Sun, Apr 24, 2005 - Page 7 News List

World News Quick Take


■ Myanmar

Woman breastfeeding tigers

Hla Htay has three hungry infants to feed these days -- a seven-month old baby boy and two Bengal tiger cubs. Three times a day, the housewife goes to the Yangon Zoo where she breastfeeds the hungry black-striped, orange-brown cubs rejected by their natural mother. "The cubs are just like my babies," Hla Htay said as as one of the baby big cats suckled her breast. "It's not scary at all," she said of the 45-minute feeds. "I needed to do something for the cubs because I felt really sorry for them." Three cubs were born at the zoo in mid-March, but their mother killed one and refused to nurse the others.

■ Vietnam

Funeral held for veterans

They had survived wars against both the French and Americans. After three decades of peace, they were on their way to tour their old battlefields. It was a trip from which the 29 elderly Vietnamese veterans would never return. Yesterday, several hundred grief-stricken friends and family members gathered at a cemetery outside Hanoi for a memorial service for veterans who were killed in a bus crash along the Ho Chi Minh Highway. The group had been heading to festivities next Saturday marking the 30th anniversary of the end of the Vietnam War in southern Ho Chi Minh City, formerly known as Saigon.

■ Vietnam

Drug smuggler to get death

A Vietnamese-Australian was sentenced to death by a court in Ho Chi Minh City for heroin trafficking, state-controlled media reported yesterday. Nguyen Van Chinh, 45, was condemned to face the firing squad after being convicted of heroin trafficking at the one-day trial Friday, the Tuoi Tre newspaper said. Three Vietnamese women involved in the case were given jail terms ranging from 20 years to life in prison on the same charges, the paper said.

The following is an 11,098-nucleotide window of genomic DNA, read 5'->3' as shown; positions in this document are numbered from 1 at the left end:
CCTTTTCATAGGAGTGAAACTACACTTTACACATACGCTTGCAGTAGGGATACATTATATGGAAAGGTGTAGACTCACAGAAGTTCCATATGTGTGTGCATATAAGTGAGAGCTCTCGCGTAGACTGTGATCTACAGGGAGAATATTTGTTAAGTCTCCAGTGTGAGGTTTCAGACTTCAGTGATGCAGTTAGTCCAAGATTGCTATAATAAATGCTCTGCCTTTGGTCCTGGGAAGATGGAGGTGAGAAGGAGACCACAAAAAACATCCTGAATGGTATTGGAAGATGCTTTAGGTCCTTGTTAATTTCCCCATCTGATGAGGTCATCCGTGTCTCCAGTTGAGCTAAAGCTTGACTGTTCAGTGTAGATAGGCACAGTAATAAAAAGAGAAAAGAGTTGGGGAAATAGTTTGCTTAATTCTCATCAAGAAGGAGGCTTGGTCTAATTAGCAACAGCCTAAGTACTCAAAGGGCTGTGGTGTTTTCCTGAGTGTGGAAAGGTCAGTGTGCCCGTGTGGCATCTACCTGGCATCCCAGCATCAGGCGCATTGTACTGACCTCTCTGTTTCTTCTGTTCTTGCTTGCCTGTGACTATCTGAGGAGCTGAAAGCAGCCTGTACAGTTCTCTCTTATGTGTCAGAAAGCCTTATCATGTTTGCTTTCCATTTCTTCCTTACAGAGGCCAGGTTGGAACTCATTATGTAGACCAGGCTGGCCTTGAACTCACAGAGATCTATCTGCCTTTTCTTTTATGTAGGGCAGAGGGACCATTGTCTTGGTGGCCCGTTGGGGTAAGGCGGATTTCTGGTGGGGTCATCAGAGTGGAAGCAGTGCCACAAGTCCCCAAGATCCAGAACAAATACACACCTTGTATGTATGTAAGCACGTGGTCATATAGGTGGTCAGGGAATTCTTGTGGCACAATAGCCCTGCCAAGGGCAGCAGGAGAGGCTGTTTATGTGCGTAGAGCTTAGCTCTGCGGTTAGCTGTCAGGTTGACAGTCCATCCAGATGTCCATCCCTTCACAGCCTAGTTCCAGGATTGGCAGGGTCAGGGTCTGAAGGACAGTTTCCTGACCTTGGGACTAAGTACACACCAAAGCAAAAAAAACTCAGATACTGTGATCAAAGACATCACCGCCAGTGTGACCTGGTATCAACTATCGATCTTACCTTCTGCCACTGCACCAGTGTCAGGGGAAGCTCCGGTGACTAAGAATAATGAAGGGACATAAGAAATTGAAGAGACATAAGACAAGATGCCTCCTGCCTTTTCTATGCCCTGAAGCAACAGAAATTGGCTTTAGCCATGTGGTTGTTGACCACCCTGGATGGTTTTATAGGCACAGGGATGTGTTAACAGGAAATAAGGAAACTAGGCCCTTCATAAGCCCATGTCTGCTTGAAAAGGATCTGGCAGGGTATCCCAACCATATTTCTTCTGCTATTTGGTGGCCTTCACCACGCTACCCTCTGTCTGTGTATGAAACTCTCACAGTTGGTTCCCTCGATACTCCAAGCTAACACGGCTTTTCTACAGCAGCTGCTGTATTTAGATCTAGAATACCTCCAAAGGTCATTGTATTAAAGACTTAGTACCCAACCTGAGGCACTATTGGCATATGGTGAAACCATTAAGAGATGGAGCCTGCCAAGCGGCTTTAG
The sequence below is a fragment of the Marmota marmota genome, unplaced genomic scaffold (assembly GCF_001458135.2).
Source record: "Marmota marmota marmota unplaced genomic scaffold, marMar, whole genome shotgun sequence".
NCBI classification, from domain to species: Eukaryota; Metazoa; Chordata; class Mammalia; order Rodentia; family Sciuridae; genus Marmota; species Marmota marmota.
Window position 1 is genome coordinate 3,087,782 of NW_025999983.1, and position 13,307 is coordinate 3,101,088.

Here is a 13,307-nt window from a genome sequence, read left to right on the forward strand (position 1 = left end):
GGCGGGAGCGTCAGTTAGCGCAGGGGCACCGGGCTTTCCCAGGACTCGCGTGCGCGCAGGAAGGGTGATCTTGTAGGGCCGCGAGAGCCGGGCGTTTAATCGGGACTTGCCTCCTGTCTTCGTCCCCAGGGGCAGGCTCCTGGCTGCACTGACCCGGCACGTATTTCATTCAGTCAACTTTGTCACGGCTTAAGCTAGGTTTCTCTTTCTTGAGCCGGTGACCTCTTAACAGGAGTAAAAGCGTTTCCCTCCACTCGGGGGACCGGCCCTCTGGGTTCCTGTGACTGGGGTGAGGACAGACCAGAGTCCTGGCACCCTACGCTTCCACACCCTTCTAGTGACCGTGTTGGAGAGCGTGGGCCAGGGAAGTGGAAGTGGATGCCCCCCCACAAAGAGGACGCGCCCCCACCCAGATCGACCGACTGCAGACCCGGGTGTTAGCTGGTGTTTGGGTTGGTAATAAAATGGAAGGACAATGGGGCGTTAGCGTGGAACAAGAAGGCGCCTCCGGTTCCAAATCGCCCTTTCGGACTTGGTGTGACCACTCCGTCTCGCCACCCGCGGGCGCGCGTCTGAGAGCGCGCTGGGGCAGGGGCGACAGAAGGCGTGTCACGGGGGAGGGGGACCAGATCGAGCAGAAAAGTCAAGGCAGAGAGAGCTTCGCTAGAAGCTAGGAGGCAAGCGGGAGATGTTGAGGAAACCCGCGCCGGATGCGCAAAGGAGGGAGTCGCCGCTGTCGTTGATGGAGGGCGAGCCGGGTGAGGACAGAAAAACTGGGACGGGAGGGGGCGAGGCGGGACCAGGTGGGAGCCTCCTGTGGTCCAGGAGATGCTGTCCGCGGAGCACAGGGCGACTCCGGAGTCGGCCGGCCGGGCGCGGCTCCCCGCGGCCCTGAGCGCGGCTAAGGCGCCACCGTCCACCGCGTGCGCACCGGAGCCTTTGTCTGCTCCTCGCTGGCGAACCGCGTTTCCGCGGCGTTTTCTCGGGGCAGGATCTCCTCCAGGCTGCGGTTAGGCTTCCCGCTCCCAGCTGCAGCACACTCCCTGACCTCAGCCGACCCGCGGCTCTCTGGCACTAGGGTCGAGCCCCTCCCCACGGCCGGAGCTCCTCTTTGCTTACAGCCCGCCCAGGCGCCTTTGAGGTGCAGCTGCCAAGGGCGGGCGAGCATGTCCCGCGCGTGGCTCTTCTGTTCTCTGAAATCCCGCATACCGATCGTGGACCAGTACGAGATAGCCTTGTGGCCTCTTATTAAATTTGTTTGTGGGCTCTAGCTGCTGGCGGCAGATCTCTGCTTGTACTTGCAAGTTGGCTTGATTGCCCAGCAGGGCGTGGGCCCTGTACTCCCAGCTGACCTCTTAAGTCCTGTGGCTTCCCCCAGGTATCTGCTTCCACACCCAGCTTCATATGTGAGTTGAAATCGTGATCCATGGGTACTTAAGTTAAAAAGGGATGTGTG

■ Malaysia

Pirates captured after chase

Malaysian police have detained seven Indonesian men suspected of robbing several ships, including a Japanese oil tanker, near the Singapore strait, a newspaper said yesterday. The New Straits Times said the men, aged between 37 and 50, were arrested on Thursday after a high-speed chase off the Malaysian state of Johor bordering Singapore. The crackdown followed a recent spate of sea robberies and kidnappings by armed pirates in the Malacca and Singapore straits, among the world's busiest sea lanes. Malaysia's maritime police chief, Abdul Rahman Ahmad, said the men had attacked an unnamed Japanese oil tanker on April 8 and robbed crew members of about 30,000 ringgit (US$7,900) in foreign currency and 11 mobile phones.

■ Australia

Rights activist Grassby dies

A former Australian immigration minister who helped end the country's decades-old "White Australia Policy" on migration died yesterday, Australian Labor Party officials said. Al Grassby, 78, who was immigration minister from 1972 to 1974, suffered a heart attack on Thursday and died yesterday. His daughter, Gabriella Davis, said her father is expected to be honored with a state funeral next week. Grassby was a Labor Cabinet minister in 1974 when he declared that the migration policy, used by successive governments until the 1970s to attract European settlers to Australia and to restrict Asian immigration, had ended. "The white Australia policy is dead -- give me a shovel and I will bury it," Grassby said then during a visit to the Philippines.

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